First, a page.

The vernal equinox takes place on March 20 or March 21 and signals the start of spring in the Northern Hemisphere. During the vernal or spring equinox, the amount of daylight and darkness is nearly the same in length. (The word equinox comes from the Latin “aequus,” meaning equal, and “nox,” meaning night.)
When Is the Vernal Equinox?
The vernal equinox occurs on March 20 or March 21 each year and signals the start of spring in the Northern Hemisphere (and fall in the Southern Hemisphere).
The Earth tilts at an angle of 23.5 degrees on its axis relative to its plane of orbit around the sun. As the Earth orbits the sun over the course of a year, different places get sunlight for different amounts of time.
An equinox occurs at the moment when the Earth’s axis doesn’t tilt toward or away from the sun. Someone standing on the equator on an equinox can observe the sun passing directly overhead. Additionally, equinoxes are the only two times a year that the sun rises due east and sets due west.
Six months after the March equinox, another equinox occurs around September 22 or 23 and marks the beginning of fall in the Northern Hemisphere and spring in the Southern Hemisphere. Since the Earth actually takes about 365.24 days to orbit the sun, equinoxes happen around six hours later from year to year, before moving back a day on leap years.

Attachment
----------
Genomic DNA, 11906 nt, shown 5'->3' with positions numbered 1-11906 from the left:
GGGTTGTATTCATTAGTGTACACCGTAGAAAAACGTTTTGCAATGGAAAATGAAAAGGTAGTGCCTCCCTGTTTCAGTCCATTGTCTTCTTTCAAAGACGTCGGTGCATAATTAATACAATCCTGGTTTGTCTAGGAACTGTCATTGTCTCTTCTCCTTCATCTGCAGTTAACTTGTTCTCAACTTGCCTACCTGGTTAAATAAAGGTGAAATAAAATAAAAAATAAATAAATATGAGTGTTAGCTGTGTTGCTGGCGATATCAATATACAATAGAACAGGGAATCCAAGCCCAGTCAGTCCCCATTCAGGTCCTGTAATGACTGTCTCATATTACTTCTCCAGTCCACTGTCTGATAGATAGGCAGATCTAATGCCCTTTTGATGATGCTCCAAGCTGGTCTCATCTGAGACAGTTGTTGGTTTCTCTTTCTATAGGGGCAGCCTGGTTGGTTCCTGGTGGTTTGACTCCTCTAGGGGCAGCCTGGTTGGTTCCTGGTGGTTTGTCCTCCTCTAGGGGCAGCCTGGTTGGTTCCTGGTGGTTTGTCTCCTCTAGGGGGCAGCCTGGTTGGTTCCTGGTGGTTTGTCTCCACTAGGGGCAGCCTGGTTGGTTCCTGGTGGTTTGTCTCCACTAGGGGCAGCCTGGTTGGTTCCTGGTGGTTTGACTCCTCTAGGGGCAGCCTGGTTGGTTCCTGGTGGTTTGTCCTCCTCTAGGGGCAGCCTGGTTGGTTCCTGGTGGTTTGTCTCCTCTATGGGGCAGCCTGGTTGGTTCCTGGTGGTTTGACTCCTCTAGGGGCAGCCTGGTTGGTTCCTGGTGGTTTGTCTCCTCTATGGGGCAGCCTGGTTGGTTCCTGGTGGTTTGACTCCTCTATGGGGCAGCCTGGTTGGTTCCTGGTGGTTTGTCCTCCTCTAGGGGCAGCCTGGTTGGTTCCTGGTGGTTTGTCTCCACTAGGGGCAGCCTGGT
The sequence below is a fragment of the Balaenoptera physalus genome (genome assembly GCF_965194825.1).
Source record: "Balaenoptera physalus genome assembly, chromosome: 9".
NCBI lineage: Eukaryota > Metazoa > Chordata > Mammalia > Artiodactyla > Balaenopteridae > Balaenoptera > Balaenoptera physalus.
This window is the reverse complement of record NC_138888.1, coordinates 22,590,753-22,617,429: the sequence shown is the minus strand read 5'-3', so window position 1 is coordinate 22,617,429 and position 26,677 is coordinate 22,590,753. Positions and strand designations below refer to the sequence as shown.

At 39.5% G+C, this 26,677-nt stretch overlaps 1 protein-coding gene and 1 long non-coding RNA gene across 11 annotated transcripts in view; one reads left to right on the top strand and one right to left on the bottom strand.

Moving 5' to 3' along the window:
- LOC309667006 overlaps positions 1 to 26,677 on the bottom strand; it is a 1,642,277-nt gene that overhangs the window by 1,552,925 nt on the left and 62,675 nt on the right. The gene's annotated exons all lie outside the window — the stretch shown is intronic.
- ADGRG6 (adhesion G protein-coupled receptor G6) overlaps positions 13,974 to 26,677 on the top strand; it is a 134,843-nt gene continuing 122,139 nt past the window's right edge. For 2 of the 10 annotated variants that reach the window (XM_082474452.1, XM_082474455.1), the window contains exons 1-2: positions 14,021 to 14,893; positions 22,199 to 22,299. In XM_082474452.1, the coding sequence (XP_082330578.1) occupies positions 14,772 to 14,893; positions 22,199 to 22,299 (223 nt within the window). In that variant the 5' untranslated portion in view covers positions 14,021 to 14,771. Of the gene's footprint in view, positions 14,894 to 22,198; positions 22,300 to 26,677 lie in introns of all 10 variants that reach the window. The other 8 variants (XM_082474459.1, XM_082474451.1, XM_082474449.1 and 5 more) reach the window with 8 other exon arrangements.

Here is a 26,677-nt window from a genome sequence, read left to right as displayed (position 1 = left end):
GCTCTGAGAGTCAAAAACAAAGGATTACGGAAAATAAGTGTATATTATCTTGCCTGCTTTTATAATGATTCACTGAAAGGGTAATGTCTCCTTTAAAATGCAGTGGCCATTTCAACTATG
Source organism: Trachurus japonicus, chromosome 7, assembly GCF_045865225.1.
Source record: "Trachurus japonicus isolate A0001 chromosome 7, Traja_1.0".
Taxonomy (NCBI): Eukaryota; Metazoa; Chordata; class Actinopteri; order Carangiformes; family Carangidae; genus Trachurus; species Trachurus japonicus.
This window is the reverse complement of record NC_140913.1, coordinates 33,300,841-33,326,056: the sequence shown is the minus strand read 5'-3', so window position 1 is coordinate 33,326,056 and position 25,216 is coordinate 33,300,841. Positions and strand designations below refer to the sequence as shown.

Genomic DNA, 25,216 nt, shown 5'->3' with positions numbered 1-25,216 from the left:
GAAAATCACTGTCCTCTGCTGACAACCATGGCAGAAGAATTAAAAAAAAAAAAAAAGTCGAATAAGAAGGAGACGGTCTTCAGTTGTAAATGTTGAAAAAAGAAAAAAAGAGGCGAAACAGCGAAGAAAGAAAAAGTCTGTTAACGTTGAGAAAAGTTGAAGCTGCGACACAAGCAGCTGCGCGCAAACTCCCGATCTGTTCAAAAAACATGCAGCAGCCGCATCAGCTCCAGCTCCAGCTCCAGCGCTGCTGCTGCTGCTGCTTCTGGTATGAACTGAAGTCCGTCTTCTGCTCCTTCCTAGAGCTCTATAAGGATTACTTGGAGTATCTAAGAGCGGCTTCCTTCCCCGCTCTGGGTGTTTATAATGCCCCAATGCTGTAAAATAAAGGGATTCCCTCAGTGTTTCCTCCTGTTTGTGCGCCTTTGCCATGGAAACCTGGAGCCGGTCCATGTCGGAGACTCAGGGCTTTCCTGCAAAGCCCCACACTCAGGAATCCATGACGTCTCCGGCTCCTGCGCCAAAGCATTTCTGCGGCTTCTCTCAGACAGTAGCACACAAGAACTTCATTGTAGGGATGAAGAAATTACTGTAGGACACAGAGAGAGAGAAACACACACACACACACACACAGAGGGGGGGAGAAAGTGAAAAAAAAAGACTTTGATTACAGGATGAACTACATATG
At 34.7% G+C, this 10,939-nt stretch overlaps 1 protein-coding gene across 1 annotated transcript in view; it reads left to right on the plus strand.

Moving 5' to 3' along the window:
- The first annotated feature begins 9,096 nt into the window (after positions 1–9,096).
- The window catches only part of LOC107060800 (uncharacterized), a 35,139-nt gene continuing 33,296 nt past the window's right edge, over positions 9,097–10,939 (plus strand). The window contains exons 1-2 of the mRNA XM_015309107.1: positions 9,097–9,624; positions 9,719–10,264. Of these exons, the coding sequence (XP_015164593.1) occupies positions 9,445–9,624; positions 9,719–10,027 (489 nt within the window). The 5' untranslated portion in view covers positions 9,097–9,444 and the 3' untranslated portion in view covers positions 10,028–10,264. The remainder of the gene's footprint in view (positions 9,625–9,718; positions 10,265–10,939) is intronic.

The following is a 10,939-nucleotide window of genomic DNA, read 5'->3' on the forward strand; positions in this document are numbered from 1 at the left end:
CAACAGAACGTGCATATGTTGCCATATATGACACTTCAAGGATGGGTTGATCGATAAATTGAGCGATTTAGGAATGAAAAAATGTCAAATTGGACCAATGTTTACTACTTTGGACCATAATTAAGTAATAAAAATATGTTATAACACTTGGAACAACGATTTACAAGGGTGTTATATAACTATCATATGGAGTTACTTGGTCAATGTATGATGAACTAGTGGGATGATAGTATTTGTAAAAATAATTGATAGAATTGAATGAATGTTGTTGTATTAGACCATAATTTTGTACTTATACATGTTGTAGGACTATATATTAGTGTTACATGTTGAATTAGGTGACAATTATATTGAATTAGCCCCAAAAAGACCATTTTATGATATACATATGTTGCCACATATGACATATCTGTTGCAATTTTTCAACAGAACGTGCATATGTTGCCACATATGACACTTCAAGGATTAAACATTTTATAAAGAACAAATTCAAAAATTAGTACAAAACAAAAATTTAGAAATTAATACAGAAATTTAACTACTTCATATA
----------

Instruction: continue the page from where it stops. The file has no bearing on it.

The Difference between an Equinox and a Solstice
In addition to two annual equinoxes, there are two solstices every year. The summer solstice, on June 20 or June 21 in the Northern Hemisphere, occurs when the sun is farthest north of the equator; it’s the longest day of the year in terms of daylight.
The winter solstice, on December 21 or December 22 in the Northern Hemisphere, happens when the sun is farthest south of the equator; it’s the shortest day of the year. The word solstice comes from the Latin “solstitium,” meaning “stopped sun.”
Spring Equinox Traditions
For centuries, people have celebrated the vernal equinox. At the ruins of Chichen Itza, the ancient Maya city in Mexico, crowds now gather on the spring (and fall) equinox to watch as the afternoon sun creates shadows that resemble a snake moving along the stairs of the 79-foot-tall Pyramid of Kukulkan, also called El Castillo.
On the spring equinox, the snake descends the pyramid until it merges with a large, serpent head sculpture at the base of the structure. While the Maya were skilled astronomers, it’s unknown whether they specifically designed the pyramid to align with the equinox and create this visual effect.
At Stonehenge, the prehistoric monument in England featuring the remains of a circle of huge standing stones, druids and pagans congregate to watch the sun rise on the equinox and welcome spring. However, it’s unclear what, if any, meaning the equinox held for those who constructed the ancient monument, as they left no written record about why or even how it was built.
Among various spring holidays is Nowruz, the Persian New Year, which starts on the vernal equinox. The centuries-old holiday is observed by millions of people around the world and lasts 13 days.
In Japan, the day of the spring equinox is a national holiday called Shunbun no Hi. Some people commemorate the day by tending to the graves of their ancestors.